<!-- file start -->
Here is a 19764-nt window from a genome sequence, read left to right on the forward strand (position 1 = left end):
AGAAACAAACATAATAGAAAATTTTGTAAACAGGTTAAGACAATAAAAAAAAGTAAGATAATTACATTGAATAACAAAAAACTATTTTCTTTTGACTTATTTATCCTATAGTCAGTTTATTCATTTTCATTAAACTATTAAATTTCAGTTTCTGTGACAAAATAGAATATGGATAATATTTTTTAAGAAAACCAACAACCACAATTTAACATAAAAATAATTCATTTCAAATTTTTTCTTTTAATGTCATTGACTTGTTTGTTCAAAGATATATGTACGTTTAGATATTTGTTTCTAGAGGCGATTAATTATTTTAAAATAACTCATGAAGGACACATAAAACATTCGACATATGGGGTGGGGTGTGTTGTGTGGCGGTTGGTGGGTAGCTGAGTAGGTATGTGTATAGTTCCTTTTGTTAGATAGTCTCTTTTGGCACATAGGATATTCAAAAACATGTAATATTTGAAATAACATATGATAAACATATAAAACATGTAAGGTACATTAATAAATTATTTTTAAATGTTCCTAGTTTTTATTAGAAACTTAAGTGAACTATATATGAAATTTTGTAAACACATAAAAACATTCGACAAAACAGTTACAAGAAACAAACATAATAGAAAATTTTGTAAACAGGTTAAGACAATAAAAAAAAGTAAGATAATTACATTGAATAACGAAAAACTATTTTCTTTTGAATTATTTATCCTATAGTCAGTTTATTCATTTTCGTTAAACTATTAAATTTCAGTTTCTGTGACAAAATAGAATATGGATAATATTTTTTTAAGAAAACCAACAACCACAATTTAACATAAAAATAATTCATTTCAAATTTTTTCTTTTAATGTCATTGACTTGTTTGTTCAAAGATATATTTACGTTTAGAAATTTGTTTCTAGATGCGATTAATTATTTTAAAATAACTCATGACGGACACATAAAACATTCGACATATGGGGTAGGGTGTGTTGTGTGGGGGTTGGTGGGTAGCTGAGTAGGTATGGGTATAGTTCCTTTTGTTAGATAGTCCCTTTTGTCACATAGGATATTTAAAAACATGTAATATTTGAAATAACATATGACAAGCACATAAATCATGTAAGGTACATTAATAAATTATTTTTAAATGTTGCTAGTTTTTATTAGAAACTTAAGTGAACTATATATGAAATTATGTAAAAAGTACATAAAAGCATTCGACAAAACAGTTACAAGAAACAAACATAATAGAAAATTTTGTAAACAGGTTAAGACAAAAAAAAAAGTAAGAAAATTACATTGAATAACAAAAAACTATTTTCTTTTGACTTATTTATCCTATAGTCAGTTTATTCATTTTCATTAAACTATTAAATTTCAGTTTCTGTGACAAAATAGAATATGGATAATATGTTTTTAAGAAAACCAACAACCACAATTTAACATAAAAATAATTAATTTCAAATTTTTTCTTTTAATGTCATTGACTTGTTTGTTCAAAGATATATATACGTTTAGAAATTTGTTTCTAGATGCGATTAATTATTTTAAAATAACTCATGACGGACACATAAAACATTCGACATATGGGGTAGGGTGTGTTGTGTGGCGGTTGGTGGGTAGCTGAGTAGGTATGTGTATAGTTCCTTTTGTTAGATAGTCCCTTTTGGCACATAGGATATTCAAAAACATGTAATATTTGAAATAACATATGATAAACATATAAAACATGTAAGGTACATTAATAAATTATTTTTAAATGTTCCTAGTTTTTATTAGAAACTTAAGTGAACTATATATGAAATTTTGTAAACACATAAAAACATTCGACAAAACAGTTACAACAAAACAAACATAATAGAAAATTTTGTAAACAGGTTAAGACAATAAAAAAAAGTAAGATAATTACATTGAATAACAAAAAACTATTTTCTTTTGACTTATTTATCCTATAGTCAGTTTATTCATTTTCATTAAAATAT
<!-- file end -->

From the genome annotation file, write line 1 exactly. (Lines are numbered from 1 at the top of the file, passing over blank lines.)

Here is a 19764-nt window from a genome sequence, read left to right on the forward strand (position 1 = left end):